The European Bank for Reconstruction and Development (EBRD) applies tight environmental and social standards to projects it finances and encourages partners to do the same. However, its leverage is limited to the projects it finances. Dariusz Prasek, Director of Operations, Environment and Sustainability Department, EBRD discusses these and other issues pertaining to the EBRD’s new Environmental and Social Policy in an interview with Balkan Green Energy News.
Prasek, who has been with the EBRD for 27 years, also says that over the years, interaction with civil society groups on environmental issues has had clear benefits and that listening to civil society groups is an important aspect of appraising projects.
Following extensive public consultations, the EBRD has adopted its new Environmental and Social Policy, to apply from 2020. What do you think are the changes that will have the biggest impact on the way the EBRD is doing business with various partners?
The new policy, to apply as of January 2020, is not a revolution. It’s evolution from our previous policies, particularly the 2014 policy, reflecting the good international practice, developments environmental and social areas over the past five years, matching what other international financial institutions (IFIs) are doing, and matching the development at the international fora.
The process of adopting changes to the policies took more than a year. We had to walk the tight rope between maintaining our ability to deliver projects and addressing the desires of our shareholders and demands of civil society. But we think that we managed to strike a good balance.
But what are the key changes?
First of all, we have further improved the clarity of the Bank’s commitments and requirements in order to improve the understanding of what is the Bank’s responsibility and what is the Client’s responsibility. We have also aligned better with other IFIs. In particular, we took the most recent environmental and social framework by the World Bank, but we went further. We have also clarified in the policy the commitment to respecting human rights on projects that we finance. We are also the first IFI to reflect gender-based violence firmly in our policy and have strengthened requirements to avoid and to mitigate gender impacts. Furthermore, we have clarified impacts to vulnerable people likely to be affected disproportionately by projects.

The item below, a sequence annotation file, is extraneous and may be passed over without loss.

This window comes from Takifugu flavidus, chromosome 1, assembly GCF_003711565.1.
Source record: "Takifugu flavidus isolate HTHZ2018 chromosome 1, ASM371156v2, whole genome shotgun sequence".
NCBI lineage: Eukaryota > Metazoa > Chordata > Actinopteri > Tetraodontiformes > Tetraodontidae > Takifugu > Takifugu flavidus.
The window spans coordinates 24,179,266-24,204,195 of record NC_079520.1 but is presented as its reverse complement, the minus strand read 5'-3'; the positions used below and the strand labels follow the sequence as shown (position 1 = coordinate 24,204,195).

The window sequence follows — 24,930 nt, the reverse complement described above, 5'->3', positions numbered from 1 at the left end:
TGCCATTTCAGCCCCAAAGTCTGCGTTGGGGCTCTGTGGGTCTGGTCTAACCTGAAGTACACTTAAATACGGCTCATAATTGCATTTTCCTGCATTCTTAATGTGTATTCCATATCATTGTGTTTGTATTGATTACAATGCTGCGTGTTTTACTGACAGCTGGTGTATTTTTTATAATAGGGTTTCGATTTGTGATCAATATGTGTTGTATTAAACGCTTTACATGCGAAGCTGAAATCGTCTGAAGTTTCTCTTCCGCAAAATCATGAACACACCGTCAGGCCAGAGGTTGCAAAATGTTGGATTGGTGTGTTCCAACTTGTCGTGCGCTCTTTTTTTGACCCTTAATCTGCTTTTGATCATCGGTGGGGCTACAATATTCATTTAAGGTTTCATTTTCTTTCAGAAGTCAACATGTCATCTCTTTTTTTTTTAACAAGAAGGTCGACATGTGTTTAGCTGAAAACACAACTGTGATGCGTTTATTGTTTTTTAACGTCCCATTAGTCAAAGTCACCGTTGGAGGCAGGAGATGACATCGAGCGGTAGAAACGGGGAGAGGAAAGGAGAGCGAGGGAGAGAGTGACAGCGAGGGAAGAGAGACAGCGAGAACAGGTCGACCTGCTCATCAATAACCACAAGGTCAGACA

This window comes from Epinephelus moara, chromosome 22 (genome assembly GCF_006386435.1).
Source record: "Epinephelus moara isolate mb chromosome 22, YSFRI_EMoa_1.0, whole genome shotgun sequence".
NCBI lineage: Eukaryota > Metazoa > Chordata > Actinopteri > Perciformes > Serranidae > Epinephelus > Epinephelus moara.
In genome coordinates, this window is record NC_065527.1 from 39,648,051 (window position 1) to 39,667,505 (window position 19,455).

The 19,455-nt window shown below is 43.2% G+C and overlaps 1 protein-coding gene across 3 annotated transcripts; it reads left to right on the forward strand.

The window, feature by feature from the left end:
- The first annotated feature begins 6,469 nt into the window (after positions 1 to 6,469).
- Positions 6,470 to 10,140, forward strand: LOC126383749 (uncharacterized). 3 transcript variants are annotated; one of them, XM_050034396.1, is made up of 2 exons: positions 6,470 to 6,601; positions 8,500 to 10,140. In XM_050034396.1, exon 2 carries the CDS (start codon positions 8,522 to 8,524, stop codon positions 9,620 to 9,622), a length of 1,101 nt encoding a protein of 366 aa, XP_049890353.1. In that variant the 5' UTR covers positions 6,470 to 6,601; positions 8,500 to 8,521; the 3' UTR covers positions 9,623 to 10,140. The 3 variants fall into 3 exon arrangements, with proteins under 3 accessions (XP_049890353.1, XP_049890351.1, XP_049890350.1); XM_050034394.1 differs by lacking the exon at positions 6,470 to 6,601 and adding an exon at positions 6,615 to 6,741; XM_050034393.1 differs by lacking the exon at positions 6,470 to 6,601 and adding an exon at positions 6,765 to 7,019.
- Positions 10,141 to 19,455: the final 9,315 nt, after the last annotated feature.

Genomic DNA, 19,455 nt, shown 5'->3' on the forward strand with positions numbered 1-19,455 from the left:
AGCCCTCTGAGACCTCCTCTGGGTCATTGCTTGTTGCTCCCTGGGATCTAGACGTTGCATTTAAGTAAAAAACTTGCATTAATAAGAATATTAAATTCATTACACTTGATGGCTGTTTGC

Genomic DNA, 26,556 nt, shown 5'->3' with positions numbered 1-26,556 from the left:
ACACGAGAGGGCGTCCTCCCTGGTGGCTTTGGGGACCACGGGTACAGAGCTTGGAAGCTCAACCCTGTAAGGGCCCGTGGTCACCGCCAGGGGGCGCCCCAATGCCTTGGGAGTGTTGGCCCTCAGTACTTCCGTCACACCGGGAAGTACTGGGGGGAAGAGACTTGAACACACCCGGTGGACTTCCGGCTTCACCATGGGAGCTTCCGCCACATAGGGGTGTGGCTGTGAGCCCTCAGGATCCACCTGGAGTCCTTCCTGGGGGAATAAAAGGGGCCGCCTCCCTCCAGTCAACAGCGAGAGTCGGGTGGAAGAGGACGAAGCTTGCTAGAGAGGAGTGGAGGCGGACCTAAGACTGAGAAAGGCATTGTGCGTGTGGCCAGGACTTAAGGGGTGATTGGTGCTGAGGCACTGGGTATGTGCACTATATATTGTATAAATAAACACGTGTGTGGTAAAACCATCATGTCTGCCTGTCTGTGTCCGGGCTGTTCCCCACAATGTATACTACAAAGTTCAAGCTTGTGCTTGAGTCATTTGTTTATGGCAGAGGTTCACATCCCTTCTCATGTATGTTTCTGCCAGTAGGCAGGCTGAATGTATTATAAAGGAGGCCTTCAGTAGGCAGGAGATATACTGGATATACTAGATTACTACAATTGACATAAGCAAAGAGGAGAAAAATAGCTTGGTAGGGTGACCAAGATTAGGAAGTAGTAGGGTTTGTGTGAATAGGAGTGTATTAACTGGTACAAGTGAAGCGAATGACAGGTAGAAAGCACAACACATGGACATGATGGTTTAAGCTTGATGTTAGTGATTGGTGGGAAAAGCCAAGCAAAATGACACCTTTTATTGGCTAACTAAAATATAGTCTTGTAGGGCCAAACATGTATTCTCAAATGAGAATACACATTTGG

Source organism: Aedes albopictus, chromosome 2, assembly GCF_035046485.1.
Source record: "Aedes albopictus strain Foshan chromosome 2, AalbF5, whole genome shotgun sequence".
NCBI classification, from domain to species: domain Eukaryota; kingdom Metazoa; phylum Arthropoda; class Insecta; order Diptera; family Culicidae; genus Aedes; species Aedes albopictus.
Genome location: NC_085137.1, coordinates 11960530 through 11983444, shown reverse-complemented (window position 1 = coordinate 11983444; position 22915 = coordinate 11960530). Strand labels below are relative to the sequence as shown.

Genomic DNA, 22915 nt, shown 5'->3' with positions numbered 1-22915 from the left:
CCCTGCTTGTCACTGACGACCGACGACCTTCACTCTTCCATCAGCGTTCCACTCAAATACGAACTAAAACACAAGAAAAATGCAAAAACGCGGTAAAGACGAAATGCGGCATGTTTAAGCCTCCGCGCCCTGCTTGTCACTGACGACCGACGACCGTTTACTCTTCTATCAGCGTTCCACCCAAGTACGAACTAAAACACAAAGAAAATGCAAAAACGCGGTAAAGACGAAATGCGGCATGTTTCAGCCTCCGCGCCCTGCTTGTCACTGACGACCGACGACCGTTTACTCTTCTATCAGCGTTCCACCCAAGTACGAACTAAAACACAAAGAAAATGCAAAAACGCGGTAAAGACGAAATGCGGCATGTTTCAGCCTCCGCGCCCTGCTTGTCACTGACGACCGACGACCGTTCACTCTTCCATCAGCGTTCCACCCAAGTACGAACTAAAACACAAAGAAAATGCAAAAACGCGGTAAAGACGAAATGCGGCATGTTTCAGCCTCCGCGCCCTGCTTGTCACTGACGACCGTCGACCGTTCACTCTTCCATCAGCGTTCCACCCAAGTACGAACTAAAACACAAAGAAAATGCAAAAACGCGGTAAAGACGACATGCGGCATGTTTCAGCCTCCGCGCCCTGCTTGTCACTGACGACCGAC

We have also mainstreamed and strengthened requirements of mitigating the risks of climate change. The EBRD has the Green Economy Transition (GET) concept and tries to be proactive in its projects, targeting 40% of finance into green projects, but in light of the Paris Agreement, we are trying to go much faster and much further.
The Bank has mainstreamed and strengthened requirements of mitigating the risks of climate change
Going more to practice, we clarified criteria for categorizing projects and to respond to comments from civil society from our public consultations, we make much firmer the issue of considering cumulative environmental impacts in categorizing projects. We have clarified what are projects for us and what are associated facilities. At the same time, however, we have a growing number of capital market transactions, which are subject to capital market rules, which means we have to rely in our due diligence on publicly available information and have constraints meeting our policy requirements.
We are also the first IFI to introduce antimicrobial resistance requirement due to the concern that in agribusiness projects there is a growing use of antibiotics and the population is growing more resistant to antibiotic treatment. Finally, we have strengthened the approach and requirements related to our supply chains.
Environmental groups have welcomed the tightening of environmental and disclosure standards for all hydropower projects. What would you say this will entail for the EBRD’s financial intermediaries?